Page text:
Journal Article

Financial Firm Bankruptcy and Contagion

Jean Helwege and Gaiyan Zhang

in Review of Finance

Volume 20, issue 4, pages 1321-1362
Published in print July 2016 | ISSN: 1572-3097
Published online October 2015 | e-ISSN: 1573-692X | DOI: https://dx.doi.org/10.1093/rof/rfv045
Financial Firm Bankruptcy and Contagion

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  • Banking
  • Investment Banking
  • Financial Regulation
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  • Money and Interest Rates
  • Monetary Policy, Central Banking, and the Supply of Money and Credit
  • Macroeconomic Policy, Macroeconomic Aspects of Public Finance, and General Outlook

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The Lehman bankruptcy highlights the potential for interconnectedness to cause negative externalities through counterparty contagion, but the externalities may also arise from information contagion. We examine troubled financial firms and find that both channels are significant factors in creating spillover effects. Counterparty contagion is greater in cases of riskier firms and larger and more complex exposures. However, the counterparty exposures are small, especially among banks that face diversification regulations, and do not typically cause a cascade of failures. Information contagion is stronger for rivals in the same markets and has a larger impact in cases of distress than in bankruptcies.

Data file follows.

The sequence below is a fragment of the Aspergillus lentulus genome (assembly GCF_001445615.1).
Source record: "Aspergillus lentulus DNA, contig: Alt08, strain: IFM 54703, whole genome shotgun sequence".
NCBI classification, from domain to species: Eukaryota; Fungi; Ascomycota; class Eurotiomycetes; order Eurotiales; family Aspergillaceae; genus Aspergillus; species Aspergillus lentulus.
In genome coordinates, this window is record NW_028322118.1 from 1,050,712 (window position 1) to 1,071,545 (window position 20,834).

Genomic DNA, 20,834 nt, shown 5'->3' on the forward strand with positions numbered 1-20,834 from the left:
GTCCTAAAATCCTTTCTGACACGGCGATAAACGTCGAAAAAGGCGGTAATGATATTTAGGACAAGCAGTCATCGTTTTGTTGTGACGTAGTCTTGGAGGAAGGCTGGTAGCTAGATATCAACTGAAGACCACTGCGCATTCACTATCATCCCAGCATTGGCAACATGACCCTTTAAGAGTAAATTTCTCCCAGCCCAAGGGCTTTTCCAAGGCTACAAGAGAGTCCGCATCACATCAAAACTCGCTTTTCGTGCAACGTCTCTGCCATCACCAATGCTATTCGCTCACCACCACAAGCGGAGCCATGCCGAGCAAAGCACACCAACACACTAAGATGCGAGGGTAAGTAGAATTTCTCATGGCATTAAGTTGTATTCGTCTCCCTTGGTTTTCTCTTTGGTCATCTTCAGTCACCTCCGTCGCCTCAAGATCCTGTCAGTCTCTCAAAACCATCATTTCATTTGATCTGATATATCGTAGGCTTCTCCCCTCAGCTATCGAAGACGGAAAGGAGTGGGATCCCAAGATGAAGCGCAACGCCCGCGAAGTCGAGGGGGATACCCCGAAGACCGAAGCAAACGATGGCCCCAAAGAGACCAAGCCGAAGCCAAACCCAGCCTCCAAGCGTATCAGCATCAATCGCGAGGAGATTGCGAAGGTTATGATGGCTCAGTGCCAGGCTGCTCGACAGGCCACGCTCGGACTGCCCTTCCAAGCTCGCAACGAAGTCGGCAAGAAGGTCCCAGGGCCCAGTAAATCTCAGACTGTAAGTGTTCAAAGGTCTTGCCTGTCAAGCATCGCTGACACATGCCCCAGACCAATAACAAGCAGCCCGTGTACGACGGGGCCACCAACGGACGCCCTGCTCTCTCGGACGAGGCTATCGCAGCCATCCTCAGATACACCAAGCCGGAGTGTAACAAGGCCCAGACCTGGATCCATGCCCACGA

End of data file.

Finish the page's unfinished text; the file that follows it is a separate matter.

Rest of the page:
Keywords: G21; G24; G28; G32; G33; E44; E58; E61

Journal Article.  18538 words. 

Subjects: Banking ; Investment Banking ; Financial Regulation ; Corporate Governance ; Bankruptcy ; Money and Interest Rates ; Monetary Policy, Central Banking, and the Supply of Money and Credit ; Macroeconomic Policy, Macroeconomic Aspects of Public Finance, and General Outlook

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